Comparison of Morphine, Meperidine, Fentanyl, and Sufentanil in Balanced Anesthesia: A Double-Blind Study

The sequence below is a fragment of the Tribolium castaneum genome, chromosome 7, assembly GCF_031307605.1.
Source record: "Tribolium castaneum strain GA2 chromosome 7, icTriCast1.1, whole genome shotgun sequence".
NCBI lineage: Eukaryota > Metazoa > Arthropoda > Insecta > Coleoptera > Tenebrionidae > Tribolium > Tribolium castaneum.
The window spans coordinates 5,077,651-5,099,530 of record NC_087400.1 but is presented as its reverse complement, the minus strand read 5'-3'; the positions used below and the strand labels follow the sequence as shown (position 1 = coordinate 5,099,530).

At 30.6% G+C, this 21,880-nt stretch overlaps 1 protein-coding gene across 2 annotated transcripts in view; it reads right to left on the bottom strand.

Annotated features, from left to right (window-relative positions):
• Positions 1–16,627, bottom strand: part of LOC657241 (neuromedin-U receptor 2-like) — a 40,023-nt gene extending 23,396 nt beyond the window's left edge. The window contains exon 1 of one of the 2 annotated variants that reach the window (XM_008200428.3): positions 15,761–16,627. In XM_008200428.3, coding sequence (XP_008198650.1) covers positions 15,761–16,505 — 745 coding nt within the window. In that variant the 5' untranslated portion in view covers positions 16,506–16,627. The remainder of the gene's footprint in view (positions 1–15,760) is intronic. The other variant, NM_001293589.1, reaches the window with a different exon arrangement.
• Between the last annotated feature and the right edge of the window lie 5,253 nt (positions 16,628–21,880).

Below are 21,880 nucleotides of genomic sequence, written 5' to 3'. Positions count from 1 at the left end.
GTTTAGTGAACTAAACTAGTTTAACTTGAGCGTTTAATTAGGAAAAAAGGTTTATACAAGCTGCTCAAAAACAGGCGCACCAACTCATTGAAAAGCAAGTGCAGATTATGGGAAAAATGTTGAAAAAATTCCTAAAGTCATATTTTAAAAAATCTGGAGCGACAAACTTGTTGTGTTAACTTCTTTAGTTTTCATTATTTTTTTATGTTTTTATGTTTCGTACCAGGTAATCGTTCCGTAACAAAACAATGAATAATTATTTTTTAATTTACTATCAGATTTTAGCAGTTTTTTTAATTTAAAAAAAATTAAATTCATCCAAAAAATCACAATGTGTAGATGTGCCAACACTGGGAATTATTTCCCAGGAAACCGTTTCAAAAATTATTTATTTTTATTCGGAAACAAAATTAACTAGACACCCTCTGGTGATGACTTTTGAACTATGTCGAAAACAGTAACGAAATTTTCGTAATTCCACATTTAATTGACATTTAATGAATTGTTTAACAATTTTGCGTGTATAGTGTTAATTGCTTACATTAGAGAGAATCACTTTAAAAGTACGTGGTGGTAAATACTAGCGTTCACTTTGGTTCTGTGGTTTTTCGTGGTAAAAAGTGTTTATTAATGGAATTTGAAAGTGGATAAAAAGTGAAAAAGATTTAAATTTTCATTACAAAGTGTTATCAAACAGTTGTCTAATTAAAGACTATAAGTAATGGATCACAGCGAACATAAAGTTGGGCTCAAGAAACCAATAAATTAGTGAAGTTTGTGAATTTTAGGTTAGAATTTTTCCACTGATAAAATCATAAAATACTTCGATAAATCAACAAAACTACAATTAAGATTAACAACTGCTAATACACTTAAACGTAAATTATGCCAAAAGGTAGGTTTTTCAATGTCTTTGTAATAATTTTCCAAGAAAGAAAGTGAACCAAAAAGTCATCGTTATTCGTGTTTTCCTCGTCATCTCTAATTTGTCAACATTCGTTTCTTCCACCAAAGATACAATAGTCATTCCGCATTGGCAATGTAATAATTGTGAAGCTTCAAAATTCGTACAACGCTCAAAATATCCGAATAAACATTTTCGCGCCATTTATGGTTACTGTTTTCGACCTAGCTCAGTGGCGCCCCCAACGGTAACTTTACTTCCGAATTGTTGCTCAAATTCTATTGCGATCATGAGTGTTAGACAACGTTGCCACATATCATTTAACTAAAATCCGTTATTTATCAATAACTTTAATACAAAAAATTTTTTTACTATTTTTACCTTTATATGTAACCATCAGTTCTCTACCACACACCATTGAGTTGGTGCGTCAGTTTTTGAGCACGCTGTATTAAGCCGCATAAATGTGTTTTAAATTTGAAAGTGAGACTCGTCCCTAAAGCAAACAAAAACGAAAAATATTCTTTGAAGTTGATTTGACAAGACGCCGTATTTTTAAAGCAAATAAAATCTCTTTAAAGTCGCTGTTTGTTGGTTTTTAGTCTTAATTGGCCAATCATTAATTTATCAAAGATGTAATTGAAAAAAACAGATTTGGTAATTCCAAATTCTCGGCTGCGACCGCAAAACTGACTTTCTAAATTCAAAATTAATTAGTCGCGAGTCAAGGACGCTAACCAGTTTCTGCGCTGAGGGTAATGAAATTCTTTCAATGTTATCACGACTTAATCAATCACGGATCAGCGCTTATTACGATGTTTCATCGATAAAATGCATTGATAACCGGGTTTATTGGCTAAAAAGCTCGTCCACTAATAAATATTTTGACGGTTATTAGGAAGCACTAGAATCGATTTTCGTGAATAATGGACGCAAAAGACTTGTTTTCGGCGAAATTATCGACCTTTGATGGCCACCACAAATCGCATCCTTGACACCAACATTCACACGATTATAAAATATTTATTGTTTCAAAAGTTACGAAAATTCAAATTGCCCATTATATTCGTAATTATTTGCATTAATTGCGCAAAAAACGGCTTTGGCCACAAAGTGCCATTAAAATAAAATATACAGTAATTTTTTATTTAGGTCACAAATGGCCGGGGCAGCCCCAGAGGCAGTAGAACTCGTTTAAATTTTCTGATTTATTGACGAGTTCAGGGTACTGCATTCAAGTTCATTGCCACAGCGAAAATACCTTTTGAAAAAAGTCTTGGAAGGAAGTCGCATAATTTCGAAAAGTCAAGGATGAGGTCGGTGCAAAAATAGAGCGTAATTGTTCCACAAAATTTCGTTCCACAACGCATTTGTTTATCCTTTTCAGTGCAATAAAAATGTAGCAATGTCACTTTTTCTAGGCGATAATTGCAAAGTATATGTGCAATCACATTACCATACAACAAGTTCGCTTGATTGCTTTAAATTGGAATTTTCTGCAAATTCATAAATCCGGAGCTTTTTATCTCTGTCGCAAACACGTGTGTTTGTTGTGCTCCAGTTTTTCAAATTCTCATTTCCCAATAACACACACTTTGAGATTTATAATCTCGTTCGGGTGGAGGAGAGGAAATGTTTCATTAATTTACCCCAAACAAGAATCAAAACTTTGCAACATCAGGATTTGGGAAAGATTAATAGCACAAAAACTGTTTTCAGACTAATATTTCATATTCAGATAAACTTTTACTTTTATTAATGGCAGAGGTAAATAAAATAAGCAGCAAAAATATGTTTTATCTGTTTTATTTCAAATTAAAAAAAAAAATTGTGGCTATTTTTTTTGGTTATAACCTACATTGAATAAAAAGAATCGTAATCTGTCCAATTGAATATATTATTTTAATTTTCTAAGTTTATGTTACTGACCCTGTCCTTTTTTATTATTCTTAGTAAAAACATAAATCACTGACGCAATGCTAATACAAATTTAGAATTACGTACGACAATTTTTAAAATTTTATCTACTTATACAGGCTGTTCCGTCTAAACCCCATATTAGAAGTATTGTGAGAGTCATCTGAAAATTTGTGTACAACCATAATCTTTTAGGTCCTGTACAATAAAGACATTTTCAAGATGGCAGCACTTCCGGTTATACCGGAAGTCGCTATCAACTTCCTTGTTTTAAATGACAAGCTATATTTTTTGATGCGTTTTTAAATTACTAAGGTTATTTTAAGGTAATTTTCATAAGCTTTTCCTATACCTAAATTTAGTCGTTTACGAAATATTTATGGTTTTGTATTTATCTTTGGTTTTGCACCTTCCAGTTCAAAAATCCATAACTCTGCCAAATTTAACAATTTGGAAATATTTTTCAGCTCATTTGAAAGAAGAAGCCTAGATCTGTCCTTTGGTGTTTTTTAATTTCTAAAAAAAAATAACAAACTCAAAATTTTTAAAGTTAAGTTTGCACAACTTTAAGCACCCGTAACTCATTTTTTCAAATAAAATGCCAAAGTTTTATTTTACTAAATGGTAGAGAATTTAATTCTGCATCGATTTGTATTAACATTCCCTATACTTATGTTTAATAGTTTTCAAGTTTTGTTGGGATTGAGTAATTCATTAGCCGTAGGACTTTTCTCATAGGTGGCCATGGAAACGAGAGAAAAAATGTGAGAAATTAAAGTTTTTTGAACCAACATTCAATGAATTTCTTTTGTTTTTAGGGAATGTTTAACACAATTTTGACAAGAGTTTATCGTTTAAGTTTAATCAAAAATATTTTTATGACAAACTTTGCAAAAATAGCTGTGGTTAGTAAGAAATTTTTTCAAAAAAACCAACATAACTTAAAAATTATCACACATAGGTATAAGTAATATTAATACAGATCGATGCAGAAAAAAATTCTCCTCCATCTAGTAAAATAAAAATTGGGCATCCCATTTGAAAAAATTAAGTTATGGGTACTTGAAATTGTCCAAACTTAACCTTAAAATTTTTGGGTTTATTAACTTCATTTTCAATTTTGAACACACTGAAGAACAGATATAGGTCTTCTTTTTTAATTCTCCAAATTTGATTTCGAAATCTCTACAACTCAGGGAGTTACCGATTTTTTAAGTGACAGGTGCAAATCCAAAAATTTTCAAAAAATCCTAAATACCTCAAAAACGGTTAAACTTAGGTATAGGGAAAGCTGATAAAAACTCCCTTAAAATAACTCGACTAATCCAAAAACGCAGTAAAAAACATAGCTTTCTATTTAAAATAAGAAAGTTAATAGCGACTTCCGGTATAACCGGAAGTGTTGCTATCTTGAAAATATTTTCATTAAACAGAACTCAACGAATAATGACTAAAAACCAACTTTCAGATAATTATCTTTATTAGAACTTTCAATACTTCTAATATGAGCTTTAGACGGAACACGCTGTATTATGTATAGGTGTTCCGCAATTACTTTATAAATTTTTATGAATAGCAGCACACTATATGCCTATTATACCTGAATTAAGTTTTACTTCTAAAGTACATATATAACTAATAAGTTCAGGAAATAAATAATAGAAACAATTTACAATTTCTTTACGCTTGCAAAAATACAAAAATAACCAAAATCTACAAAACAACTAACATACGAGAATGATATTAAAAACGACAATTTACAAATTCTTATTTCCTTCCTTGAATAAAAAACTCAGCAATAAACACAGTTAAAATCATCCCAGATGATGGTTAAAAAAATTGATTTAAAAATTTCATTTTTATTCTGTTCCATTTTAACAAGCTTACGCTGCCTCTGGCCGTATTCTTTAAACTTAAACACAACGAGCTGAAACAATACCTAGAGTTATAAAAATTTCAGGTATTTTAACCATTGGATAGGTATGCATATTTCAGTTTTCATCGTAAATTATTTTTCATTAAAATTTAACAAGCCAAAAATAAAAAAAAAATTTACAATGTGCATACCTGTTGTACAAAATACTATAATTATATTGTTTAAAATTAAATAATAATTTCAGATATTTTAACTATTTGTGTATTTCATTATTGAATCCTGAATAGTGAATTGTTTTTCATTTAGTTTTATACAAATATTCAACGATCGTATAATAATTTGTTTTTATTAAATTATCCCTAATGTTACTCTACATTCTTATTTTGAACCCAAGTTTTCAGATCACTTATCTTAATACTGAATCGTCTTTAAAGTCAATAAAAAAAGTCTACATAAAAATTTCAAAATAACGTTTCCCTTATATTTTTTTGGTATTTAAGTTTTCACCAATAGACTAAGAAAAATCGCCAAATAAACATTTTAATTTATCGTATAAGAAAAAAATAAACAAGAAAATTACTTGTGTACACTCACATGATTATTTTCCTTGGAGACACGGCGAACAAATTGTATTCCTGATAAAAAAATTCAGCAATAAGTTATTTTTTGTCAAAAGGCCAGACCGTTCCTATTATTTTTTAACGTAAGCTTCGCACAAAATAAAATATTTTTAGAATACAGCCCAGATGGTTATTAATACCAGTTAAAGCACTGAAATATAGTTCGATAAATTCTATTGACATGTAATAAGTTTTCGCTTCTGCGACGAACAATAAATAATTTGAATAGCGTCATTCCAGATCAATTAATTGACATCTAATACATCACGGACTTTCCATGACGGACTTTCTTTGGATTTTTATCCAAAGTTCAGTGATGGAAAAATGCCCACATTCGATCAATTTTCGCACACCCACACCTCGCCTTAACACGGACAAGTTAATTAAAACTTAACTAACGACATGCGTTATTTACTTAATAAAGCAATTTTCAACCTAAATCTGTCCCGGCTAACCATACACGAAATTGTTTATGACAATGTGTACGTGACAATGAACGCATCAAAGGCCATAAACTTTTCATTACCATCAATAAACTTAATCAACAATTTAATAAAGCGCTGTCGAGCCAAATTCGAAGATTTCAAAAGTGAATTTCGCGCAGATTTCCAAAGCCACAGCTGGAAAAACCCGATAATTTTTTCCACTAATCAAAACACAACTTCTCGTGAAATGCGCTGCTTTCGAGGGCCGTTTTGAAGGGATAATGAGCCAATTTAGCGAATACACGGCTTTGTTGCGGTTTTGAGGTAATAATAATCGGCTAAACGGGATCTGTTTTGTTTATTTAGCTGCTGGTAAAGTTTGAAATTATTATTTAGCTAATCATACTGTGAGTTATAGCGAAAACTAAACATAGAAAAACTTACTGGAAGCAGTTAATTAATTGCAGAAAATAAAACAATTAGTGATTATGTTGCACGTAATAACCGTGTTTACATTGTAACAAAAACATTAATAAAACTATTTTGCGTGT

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A double-blind study comparing four narcotic analgesics of different potencies, meperidine, morphine, fentanyl, and sufentanil, was performed on consenting patients undergoing general or orthopedic surgery under balanced anesthesia. Blood pressure, measured through an indwelling arterial catheter, was recorded continuously, as were ECG and heart rates. The narcotics, made up in equipotent concentrations, were given as indicated by hemodynamic and clinical signs. Arterial blood samples were taken before and after induction, after intubation, before and after incision, at intervals during the operation, and postoperatively. Hemodynamic Values and plasma levels of catecholamines during and after induction, intubation, incision, and throughout the operation were least in patients given sufentanil and greatest in those who received morphine or meperidine. Heart rates increased significantly after induction with meperidine and were significantly higher after intubation in morphine-treated and meperidine-treated patients than they were in patients receiving sufentanil. Intraoperatively, mean arterial blood pressure, rate-pressure product, and plasma norepinephrine levels were lowest in patients receiving sufentanil. Intraoperative plasma epinephrine levels were lowest in patients receiving sufentanil and meperidine. Because of increases in blood pressure, heart rate, or both to greater than 15% above control values, supplementation with a potent inhalational agent was necessary in 38%, 30%, and 29% of the patients given meperidine, morphine, and fentanyl, respectively. No sufentanil patient required supplimentation. Side effects, including histamine release accompanied by tachycardia and hypotension, were most frequent and most severe in patients who received meperidine. After extubation, marked increases in heart rate, blood pressure, and plasma norepinephrine and epinephrine occurred in some patients in each group. The incidence of postoperative respiratory depression was greatest in patients given morphine (mean dose of naloxone 8.6 μg/kg) and least with sufentanil (mean dose of naloxone 1.8 μg/kg) and fentanyl (3.2 μg/kg naloxone).

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